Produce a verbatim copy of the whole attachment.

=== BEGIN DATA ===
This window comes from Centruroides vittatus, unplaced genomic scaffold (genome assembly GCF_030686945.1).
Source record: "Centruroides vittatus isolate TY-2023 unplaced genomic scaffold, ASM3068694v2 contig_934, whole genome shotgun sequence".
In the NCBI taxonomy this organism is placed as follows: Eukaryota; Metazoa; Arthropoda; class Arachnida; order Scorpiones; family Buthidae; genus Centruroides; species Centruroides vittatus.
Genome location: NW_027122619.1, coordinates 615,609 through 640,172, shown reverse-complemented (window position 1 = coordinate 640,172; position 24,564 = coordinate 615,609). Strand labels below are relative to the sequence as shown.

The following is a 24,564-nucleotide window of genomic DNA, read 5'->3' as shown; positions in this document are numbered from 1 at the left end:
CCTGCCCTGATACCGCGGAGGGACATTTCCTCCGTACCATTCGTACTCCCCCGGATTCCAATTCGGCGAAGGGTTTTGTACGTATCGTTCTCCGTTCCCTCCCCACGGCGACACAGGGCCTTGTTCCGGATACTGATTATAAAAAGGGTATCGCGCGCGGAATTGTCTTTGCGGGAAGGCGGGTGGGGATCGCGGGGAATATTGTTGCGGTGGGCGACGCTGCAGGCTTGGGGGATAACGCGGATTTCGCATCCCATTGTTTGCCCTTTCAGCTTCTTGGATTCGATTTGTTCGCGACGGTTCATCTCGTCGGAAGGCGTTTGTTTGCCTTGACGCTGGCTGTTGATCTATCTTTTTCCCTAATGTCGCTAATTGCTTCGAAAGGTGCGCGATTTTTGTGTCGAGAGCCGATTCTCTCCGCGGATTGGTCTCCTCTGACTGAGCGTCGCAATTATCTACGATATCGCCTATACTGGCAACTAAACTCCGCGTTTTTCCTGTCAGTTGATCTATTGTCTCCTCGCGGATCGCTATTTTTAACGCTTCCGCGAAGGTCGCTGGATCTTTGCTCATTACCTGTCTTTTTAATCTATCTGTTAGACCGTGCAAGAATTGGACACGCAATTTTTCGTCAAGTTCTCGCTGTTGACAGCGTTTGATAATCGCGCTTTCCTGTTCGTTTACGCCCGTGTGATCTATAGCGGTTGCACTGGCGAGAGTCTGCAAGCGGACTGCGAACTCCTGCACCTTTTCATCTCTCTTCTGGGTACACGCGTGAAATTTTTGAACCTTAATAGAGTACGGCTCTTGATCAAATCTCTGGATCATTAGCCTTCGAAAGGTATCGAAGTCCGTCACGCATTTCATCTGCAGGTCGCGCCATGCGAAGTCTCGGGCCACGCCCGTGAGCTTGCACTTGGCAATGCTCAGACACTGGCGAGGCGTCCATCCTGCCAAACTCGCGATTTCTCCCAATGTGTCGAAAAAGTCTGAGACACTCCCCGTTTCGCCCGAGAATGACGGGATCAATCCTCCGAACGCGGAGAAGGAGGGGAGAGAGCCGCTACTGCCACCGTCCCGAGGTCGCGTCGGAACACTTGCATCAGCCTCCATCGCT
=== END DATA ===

This window comes from Centruroides vittatus, unplaced genomic scaffold (genome assembly GCF_030686945.1).
Source record: "Centruroides vittatus isolate TY-2023 unplaced genomic scaffold, ASM3068694v2 contig_934, whole genome shotgun sequence".
In the NCBI taxonomy this organism is placed as follows: Eukaryota; Metazoa; Arthropoda; class Arachnida; order Scorpiones; family Buthidae; genus Centruroides; species Centruroides vittatus.
Genome location: NW_027122619.1, coordinates 615,609 through 640,172, shown reverse-complemented (window position 1 = coordinate 640,172; position 24,564 = coordinate 615,609). Strand labels below are relative to the sequence as shown.

The following is a 24,564-nucleotide window of genomic DNA, read 5'->3' as shown; positions in this document are numbered from 1 at the left end:
CCTGCCCTGATACCGCGGAGGGACATTTCCTCCGTACCATTCGTACTCCCCCGGATTCCAATTCGGCGAAGGGTTTTGTACGTATCGTTCTCCGTTCCCTCCCCACGGCGACACAGGGCCTTGTTCCGGATACTGATTATAAAAAGGGTATCGCGCGCGGAATTGTCTTTGCGGGAAGGCGGGTGGGGATCGCGGGGAATATTGTTGCGGTGGGCGACGCTGCAGGCTTGGGGGATAACGCGGATTTCGCATCCCATTGTTTGCCCTTTCAGCTTCTTGGATTCGATTTGTTCGCGACGGTTCATCTCGTCGGAAGGCGTTTGTTTGCCTTGACGCTGGCTGTTGATCTATCTTTTTCCCTAATGTCGCTAATTGCTTCGAAAGGTGCGCGATTTTTGTGTCGAGAGCCGATTCTCTCCGCGGATTGGTCTCCTCTGACTGAGCGTCGCAATTATCTACGATATCGCCTATACTGGCAACTAAACTCCGCGTTTTTCCTGTCAGTTGATCTATTGTCTCCTCGCGGATCGCTATTTTTAACGCTTCCGCGAAGGTCGCTGGATCTTTGCTCATTACCTGTCTTTTTAATCTATCTGTTAGACCGTGCAAGAATTGGACACGCAATTTTTCGTCAAGTTCTCGCTGTTGACAGCGTTTGATAATCGCGCTTTCCTGTTCGTTTACGCCCGTGTGATCTATAGCGGTTGCACTGGCGAGAGTCTGCAAGCGGACTGCGAACTCCTGCACCTTTTCATCTCTCTTCTGGGTACACGCGTGAAATTTTTGAACCTTAATAGAGTACGGCTCTTGATCAAATCTCTGGATCATTAGCCTTCGAAAGGTATCGAAGTCCGTCACGCATTTCATCTGCAGGTCGCGCCATGCGAAGTCTCGGGCCACGCCCGTGAGCTTGCACTTGGCAATGCTCAGACACTGGCGAGGCGTCCATCCTGCCAAACTCGCGATTTCTCCCAATGTGTCGAAAAAGTCTGAGACACTCCCCGTTTCGCCCGAGAATGACGGGATCAATCCTCCGAACGCGGAGAAGGAGGGGAGAGAGCCGCTACTGCCACCGTCCCGAGGTCGCGTCGGAACACTTGCATCAGCCTCCATCGCT